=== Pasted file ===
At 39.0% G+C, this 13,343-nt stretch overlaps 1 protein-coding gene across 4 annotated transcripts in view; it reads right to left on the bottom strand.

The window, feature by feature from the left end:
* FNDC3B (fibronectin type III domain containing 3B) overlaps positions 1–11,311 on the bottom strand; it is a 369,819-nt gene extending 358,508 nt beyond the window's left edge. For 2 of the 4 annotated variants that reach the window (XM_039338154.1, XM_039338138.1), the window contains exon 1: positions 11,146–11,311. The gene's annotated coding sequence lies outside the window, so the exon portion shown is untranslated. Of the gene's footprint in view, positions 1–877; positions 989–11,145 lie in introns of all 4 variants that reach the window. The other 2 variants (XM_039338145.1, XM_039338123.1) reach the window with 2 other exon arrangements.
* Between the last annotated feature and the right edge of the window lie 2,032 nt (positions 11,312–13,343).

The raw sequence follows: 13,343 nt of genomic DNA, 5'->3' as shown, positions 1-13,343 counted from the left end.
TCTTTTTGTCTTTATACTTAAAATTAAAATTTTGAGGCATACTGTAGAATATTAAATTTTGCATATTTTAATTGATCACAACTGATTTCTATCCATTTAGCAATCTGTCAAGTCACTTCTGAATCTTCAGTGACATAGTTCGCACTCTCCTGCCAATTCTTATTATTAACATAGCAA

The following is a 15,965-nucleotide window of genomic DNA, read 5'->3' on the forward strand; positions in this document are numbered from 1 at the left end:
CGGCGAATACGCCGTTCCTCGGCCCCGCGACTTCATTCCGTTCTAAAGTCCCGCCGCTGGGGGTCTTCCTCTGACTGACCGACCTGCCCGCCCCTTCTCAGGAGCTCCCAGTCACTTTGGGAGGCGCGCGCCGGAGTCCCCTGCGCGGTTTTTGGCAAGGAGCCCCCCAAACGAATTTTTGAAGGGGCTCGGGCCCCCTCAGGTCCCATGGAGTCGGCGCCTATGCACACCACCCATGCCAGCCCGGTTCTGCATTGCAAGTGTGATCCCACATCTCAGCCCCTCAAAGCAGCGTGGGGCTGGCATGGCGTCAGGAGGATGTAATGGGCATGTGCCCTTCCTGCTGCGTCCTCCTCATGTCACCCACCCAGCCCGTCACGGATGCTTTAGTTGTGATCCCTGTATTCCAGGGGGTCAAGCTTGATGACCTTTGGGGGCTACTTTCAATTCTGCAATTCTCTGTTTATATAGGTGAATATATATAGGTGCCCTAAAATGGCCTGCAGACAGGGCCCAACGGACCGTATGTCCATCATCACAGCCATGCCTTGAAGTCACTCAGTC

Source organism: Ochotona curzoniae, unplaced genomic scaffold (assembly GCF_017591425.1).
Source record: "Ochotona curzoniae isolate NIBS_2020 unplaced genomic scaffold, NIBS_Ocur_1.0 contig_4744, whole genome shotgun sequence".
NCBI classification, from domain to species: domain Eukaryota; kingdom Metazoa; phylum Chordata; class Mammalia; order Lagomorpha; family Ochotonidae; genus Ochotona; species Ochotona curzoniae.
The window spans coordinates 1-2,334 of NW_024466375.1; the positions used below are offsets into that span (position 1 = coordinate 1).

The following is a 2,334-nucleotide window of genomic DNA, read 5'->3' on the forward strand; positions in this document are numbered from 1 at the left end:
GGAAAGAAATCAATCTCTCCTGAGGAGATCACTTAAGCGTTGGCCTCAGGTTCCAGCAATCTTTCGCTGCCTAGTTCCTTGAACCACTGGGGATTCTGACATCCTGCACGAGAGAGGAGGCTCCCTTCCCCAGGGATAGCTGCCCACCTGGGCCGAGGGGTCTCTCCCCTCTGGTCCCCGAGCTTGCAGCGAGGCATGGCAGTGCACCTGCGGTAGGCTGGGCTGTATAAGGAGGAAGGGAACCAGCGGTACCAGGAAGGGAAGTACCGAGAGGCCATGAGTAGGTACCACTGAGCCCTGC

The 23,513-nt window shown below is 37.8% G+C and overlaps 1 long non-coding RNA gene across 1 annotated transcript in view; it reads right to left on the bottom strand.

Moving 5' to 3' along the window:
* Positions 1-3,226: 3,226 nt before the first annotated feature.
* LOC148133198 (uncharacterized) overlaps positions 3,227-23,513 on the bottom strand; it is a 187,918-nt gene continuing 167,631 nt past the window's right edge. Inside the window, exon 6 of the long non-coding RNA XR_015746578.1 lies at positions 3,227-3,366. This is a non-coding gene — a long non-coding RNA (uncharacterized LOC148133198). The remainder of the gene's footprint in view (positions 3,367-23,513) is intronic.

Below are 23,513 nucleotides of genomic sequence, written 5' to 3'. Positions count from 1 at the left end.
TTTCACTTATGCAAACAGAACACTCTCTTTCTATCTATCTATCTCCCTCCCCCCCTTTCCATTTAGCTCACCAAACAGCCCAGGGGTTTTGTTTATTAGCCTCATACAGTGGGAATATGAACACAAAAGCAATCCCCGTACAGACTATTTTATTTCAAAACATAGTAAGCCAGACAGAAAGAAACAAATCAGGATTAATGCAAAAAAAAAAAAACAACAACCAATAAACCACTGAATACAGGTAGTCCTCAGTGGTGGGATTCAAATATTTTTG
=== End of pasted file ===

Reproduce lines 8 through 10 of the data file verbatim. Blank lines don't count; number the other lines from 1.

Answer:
CGGCGAATACGCCGTTCCTCGGCCCCGCGACTTCATTCCGTTCTAAAGTCCCGCCGCTGGGGGTCTTCCTCTGACTGACCGACCTGCCCGCCCCTTCTCAGGAGCTCCCAGTCACTTTGGGAGGCGCGCGCCGGAGTCCCCTGCGCGGTTTTTGGCAAGGAGCCCCCCAAACGAATTTTTGAAGGGGCTCGGGCCCCCTCAGGTCCCATGGAGTCGGCGCCTATGCACACCACCCATGCCAGCCCGGTTCTGCATTGCAAGTGTGATCCCACATCTCAGCCCCTCAAAGCAGCGTGGGGCTGGCATGGCGTCAGGAGGATGTAATGGGCATGTGCCCTTCCTGCTGCGTCCTCCTCATGTCACCCACCCAGCCCGTCACGGATGCTTTAGTTGTGATCCCTGTATTCCAGGGGGTCAAGCTTGATGACCTTTGGGGGCTACTTTCAATTCTGCAATTCTCTGTTTATATAGGTGAATATATATAGGTGCCCTAAAATGGCCTGCAGACAGGGCCCAACGGACCGTATGTCCATCATCACAGCCATGCCTTGAAGTCACTCAGTC

Source organism: Ochotona curzoniae, unplaced genomic scaffold (assembly GCF_017591425.1).
Source record: "Ochotona curzoniae isolate NIBS_2020 unplaced genomic scaffold, NIBS_Ocur_1.0 contig_4744, whole genome shotgun sequence".